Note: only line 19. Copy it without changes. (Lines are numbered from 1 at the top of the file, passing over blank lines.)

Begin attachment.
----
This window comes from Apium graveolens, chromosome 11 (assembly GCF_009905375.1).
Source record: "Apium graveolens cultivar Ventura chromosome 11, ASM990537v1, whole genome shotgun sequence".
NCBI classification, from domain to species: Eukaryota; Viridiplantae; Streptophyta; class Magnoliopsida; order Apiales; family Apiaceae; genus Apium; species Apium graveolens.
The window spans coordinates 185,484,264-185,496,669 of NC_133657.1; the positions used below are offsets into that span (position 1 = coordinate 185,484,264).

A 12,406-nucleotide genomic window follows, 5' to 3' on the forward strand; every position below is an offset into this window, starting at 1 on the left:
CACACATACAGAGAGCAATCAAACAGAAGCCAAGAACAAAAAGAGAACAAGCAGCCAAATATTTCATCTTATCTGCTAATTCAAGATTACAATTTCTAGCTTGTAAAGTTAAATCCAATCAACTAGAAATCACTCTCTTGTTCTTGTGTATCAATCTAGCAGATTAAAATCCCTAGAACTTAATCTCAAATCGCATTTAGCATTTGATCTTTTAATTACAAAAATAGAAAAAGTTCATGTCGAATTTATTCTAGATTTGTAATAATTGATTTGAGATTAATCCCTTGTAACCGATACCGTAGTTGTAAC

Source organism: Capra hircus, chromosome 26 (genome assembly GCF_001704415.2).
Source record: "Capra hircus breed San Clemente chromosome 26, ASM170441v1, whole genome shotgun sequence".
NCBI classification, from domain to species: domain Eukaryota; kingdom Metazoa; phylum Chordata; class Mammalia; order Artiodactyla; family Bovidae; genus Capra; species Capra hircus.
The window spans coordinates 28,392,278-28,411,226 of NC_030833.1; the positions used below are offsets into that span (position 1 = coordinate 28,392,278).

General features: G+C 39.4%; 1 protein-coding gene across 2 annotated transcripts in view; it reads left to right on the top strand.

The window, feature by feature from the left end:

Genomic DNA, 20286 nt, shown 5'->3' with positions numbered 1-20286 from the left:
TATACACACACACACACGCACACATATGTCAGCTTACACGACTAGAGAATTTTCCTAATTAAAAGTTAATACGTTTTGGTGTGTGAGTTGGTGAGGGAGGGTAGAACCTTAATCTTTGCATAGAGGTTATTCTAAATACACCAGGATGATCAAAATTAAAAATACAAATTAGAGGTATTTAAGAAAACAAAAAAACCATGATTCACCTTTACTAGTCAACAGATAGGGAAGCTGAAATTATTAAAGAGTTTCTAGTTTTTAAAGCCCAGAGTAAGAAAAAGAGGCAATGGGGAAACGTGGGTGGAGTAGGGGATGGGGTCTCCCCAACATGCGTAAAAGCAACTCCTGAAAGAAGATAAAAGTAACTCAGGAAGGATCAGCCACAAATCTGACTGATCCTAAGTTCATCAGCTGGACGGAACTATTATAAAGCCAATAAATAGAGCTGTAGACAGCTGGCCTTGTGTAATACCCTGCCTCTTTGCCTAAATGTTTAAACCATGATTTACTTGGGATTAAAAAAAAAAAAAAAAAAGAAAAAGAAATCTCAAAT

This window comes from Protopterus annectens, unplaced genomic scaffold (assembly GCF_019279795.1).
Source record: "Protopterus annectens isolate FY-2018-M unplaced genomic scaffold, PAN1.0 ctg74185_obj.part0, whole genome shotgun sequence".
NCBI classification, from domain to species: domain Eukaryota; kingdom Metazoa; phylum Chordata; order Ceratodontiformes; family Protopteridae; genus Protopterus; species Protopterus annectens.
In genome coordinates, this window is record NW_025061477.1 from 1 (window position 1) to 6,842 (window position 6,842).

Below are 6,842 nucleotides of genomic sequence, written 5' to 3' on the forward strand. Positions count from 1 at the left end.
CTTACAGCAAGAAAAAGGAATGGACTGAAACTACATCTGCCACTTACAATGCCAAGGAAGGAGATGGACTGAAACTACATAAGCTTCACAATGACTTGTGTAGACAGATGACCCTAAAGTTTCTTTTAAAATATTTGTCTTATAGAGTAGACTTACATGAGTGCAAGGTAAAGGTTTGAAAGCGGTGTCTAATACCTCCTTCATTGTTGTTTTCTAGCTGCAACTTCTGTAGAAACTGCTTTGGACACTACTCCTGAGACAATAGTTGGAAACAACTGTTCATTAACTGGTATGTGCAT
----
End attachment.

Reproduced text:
Below are 6,842 nucleotides of genomic sequence, written 5' to 3' on the forward strand. Positions count from 1 at the left end.